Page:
The attorney general was swayed by the Americans when he decided the Iraq war was legal, a former minister has said after new details were published.
The attorney general stands by his view that the war was lawful
Labour MP Peter Kilfoyle claimed the new papers showed the US had "decisive input" on Lord Goldsmith's advice.
Lord Goldsmith published his full legal advice last year amid speculation he was leaned on by Tony Blair to state the invasion was legal.
The latest documents were released under the freedom of information act.
They show how the top law officer arrived at his controversial advice that the war was legal, suggesting he paid particular attention to views of US officials.
Lord Goldsmith's opinion on the legality of the war was published last year following a series of leaks.
Law officers' advice is normally kept secret but Information Commissioner Richard Thomas, who polices freedom of information laws, said it was an exceptional case.
He told Lord Goldsmith to give more details of how he reached his opinion.
Lord Goldsmith responded by publishing a new statement earlier on Thursday setting out how he decided the legality of the war, and whether a new UN Security Council resolution was needed.
Downing Street said there was nothing very new in the statement.
Critics of the war say Lord Goldsmith changed his mind between giving private advice to Tony Blair on 7 March 2003 and publicly stating the war was legal 10 days later.
On 11 March, the chief of the defence staff demanded a "black-and-white" statement saying troops would be acting legally.
The new statement says Lord Goldsmith took account of information from Foreign Secretary Jack Straw, Foreign Office lawyers, British ambassador Sir Jeremy Greenstock and the US government about negotiations at the UN.
Mr Straw, Sir Jeremy and US officials told him a further decision from the UN Security Council was not needed, says the statement.
But it does not mention whether the Foreign Office lawyers agreed. Deputy legal adviser Elizabeth Wilmshurst resigned over the issue.
The statement also suggests arguments from the White House may have swayed Lord Goldsmith.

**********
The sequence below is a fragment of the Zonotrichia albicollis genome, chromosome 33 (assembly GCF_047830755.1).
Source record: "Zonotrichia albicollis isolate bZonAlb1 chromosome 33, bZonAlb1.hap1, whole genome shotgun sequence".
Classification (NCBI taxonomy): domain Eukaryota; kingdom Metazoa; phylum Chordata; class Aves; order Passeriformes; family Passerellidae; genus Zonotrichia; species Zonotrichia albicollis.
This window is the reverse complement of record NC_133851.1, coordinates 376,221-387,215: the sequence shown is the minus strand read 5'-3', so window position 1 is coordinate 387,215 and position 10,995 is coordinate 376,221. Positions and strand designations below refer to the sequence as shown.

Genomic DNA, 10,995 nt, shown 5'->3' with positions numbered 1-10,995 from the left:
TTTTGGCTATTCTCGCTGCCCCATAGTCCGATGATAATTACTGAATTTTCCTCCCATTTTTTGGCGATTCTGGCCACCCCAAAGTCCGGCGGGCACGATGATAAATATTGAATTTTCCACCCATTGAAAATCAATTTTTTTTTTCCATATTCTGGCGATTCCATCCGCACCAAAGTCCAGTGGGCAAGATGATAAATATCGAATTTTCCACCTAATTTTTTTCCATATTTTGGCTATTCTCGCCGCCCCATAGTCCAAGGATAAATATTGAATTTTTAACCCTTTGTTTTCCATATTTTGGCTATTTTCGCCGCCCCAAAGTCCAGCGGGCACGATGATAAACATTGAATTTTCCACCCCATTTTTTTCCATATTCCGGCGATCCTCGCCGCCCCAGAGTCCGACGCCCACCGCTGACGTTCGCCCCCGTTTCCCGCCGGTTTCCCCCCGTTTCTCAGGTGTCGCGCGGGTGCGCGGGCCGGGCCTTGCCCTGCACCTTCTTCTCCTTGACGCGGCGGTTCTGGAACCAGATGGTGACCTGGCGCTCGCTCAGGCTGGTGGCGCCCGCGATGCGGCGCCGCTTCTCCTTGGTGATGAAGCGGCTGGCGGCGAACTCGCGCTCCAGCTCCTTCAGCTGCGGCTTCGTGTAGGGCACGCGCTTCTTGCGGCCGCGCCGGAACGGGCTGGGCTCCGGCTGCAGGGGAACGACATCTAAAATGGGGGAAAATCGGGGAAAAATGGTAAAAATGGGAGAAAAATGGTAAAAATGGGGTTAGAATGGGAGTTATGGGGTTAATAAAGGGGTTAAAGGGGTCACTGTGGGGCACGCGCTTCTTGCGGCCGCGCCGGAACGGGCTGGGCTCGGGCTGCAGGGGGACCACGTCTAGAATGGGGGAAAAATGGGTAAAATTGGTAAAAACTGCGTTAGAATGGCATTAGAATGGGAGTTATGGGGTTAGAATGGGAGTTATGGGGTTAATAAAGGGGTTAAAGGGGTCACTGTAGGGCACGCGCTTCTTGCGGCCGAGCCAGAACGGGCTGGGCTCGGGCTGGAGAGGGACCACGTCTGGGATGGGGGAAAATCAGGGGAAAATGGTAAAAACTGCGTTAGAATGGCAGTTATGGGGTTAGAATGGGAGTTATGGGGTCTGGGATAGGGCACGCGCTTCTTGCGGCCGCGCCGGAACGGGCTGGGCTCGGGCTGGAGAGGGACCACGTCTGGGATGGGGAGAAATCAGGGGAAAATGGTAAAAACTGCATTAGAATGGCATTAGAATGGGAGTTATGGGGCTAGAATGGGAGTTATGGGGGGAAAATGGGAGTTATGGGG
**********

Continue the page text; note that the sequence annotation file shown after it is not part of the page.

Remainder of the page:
It says Lord Goldsmith concluded force could be used without a second UN resolution "after further reflection" following his 7 March advice.
He said he had particularly considered his talks with American officials and Sir Jeremy Greenstock.
Ex-Defence Minister Mr Kilfoyle said the statement suggested Lord Goldsmith had changed his advice.
"It appears to be at the behest of the Americans," he told the BBC News website.
"I'm sorry but I think he should have consulted international experts, not those who had a stake in this.
"I think it illustrates that the Americans had a decisive input in the final advice sent by the attorney general."
The information commissioner told Lord Goldsmith he could simply give a statement containing the new information, rather than publishing the original documents.
And he said "provisional information" or "counter-argument" did not have to be released.
Mr Kilfoyle complained that the result was a "sanitised timeline".
The papers also show how Lord Goldsmith asked Tony Blair for confirmation that he thought Iraq had again broken UN resolutions.
Conservative shadow attorney general Dominic Grieve said: "Once again, this reinforces the view that the attorney general was misled by the prime minister."
The government has always rejected claims that the attorney general came under political pressure to say the war was legal.
But Liberal Democrat leader Sir Menzies Campbell said: "There is nothing here to indicate that there were any new facts or intelligence on Iraqi WMD, or any new legal arguments, to justify the attorney-general's change of mind.
"The irresistible implication is that the change of mind was the result of political pressure."
Leading barrister Philippe Sands QC, author of the book Lawless World, said the limited amount of new information raised more questions than it answered.
"On this account it seems to be confirmed that Britain was taken to war on the basis of decision-making that was largely informal and oral, without records being kept," he argued.